What and How Much Medicare Part A and Part B Cover
Traditional Medicare also known as Part A and Part B don’t cover all the potential costs incurred by doctors and hospitalization. In this section we walk you through what and how much is covered by Parts A and B and then present options for Medigap coverage
What Is Medicare Part A (Hospital Insurance)?
Part A is hospital insurance that helps cover inpatient care in hospitals, skilled nursing facility, hospice, and home health care.
How Much Does Part A Cost?
Most people don’t pay a Part A premium because they paid Medicare taxes while working. This is called "premium-free Part A."
If you aren't eligible for premium-free Part A, you may be able to buy Part A if you meet one of these conditions:
- You're 65 or older, you're entitled to (or enrolling in) Part B, and you meet the citizenship or residency requirements.
- You're under 65, disabled, and your premium-free Part A coverage ended because you returned to work. (If you’re under 65 and disabled, you can continue to get premium-free Part A for up to 8.5 years after you return to work.)
In most cases, if you choose to buy Part A, you must also have Part B and pay monthly premiums for both. If you have limited income and resources, your state may help you pay for Part A and/or Part B.
How Do I Get Part A?
Some people automatically get Part A. Learn how and when you can sign up for Part A.
What Does Part A Cover?
To find out if Part A covers something specific, visit Your Medicare Coverage. In general, Part A covers:
- Inpatient care in hospitals (such as critical access hospitals, inpatient rehabilitation facilities, and long-term care hospitals)
- Inpatient care in a skilled nursing facility (not custodial or long term care)
- Hospice care services
- Home health care services
- Inpatient care in a Religious Nonmedical Health Care Institution
Note: Staying overnight in a hospital doesn’t always mean you’re an inpatient. You’re considered an inpatient the day a doctor formally admits you to a hospital with a doctor’s order. Being an inpatient or an outpatient affects your out-of-pocket costs. Always ask if you’re an inpatient or an outpatient. Read “ Are You a Hospital Inpatient or Outpatient? If You Have Medicare – Ask! ” for more information.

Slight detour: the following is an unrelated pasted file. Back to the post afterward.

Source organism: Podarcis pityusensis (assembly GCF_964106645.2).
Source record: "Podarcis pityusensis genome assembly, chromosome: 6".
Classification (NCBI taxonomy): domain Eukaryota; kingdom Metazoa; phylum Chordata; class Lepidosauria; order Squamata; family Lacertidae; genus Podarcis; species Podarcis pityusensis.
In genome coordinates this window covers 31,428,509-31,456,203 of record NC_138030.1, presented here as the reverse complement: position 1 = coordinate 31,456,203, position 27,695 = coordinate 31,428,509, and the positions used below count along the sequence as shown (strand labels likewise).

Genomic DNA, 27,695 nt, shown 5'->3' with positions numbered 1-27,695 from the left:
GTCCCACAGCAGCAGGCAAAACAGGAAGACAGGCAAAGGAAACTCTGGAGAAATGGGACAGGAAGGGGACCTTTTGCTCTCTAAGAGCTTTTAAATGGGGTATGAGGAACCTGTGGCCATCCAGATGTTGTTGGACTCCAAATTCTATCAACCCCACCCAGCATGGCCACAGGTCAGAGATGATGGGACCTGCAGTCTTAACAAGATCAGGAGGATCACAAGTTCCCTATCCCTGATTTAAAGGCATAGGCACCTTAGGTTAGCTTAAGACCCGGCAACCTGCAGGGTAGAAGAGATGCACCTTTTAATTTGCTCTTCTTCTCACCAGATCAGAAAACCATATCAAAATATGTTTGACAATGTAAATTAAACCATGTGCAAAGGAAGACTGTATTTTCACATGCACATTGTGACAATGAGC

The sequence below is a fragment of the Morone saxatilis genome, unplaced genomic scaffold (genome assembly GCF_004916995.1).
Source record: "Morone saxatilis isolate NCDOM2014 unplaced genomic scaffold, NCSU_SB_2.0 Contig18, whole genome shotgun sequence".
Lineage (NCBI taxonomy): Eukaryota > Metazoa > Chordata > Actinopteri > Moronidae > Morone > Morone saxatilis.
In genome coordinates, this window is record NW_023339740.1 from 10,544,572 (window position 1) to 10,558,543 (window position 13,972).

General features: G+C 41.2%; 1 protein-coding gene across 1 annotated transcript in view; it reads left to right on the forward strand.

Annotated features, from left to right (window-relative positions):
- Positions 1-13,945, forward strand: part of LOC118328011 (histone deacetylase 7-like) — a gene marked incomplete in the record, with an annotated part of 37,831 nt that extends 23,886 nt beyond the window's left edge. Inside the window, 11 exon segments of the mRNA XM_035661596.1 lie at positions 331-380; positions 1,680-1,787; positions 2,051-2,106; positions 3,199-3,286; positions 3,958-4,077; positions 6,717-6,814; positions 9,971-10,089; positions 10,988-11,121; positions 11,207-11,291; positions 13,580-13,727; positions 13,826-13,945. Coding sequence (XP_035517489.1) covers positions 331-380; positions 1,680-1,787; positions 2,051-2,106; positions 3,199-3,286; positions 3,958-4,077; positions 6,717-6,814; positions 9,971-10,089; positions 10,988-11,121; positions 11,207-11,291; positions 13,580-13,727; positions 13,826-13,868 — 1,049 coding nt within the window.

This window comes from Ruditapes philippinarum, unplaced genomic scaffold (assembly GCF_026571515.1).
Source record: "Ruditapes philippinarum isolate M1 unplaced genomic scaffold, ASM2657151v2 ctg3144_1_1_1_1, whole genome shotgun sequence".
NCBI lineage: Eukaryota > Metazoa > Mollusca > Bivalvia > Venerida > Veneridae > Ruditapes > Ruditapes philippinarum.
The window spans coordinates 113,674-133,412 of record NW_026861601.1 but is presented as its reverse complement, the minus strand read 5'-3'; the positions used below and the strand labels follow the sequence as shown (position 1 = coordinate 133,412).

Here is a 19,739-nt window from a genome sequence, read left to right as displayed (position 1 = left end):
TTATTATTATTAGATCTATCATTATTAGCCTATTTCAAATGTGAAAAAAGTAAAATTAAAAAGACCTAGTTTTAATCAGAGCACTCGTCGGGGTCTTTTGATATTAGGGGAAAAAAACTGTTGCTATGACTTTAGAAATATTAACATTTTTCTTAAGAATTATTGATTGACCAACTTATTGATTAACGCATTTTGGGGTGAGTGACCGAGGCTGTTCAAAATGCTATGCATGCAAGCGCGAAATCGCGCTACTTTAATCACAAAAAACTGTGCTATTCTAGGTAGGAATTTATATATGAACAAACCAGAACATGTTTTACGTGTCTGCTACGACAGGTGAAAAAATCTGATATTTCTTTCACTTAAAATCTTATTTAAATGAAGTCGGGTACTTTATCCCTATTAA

What Is Medicare Part B (Medical Insurance)?
Part B helps cover medically-necessary services like doctors' services, outpatient care, home health services, and other medical services. Part B also covers some preventive services. Check your Medicare card to find out if you have Part B.
How Much Does Part B Cost?
If you have Part B, you pay a Part B premium each month. Most people will pay the standard premium amount. Social Security will contact some people who have to pay more depending on their income. If you don't sign up for Part B when you are first eligible, you may have to pay a late enrollment penalty.
How Do I Get Part B?
Some people automatically get Part B. Learn how and when you can sign up for Part B.
What Does Part B Cover?
To find out if Part B covers something specific, visit Your Medicare Coverage. Part B covers two types of services:
Medically-necessary services — Services or supplies that are needed to diagnose or treat your medical condition and that meet accepted standards of medical practice. Preventive services — Health care to prevent illness (like the flu) or detect it at an early stage, when treatment is most likely to work best.
What Is Medicare Part D (Medicare Prescription Drug Coverage)?
Medicare prescription drug coverage is insurance run by an insurance company or other private company approved by Medicare. There are two ways to get Medicare prescription drug coverage: Medicare Prescription Drug Plans. These plans (sometimes called "PDPs") add drug coverage to Original Medicare, some Medicare Cost Plans, some Medicare Private Fee-for-Service (PFFS) Plans, and Medicare Medical Savings Account (MSA) Plans.
Medicare Advantage Plans (like an HMO or PPO) are other Medicare health plans that offer Medicare prescription drug coverage. You get all of your Part A and Part B coverage, and prescription drug coverage (Part D), through these plans. Medicare Advantage Plans with prescription drug coverage are sometimes called "MA-PDs."
If you decide not to join a Medicare drug plan when you’re first eligible, and you don’t have other credible prescription drug coverage, you will likely pay a late enrollment penalty.
How Much Does Medicare Prescription Drug Coverage Cost?
Each plan can vary in cost and drugs covered. The Medicare Drug Plan Finder can help you find and compare plans in your area.
Your Part D monthly premium could be higher based on your income. This includes Part D coverage you get from a Medicare Prescription Drug Plan, or a Medicare Advantage Plan or Medicare Cost Plan that includes Medicare prescription drug coverage. If your modified adjusted gross income as reported on your IRS tax return from 2 years ago (the most recent tax return information provided to Social Security by the IRS) is above a certain amount, you will pay a higher monthly premium. For more information, visit Social Security’s website.
Many people qualify to get Extra Help paying their Medicare prescription drug costs but don’t know it. Most who qualify and join a Medicare drug plan will get 95% of their costs covered. Don’t miss out on a chance to save. Extra Help and other programs (like Medicare Savings Programs ) may help make your health care and prescription drug costs more affordable.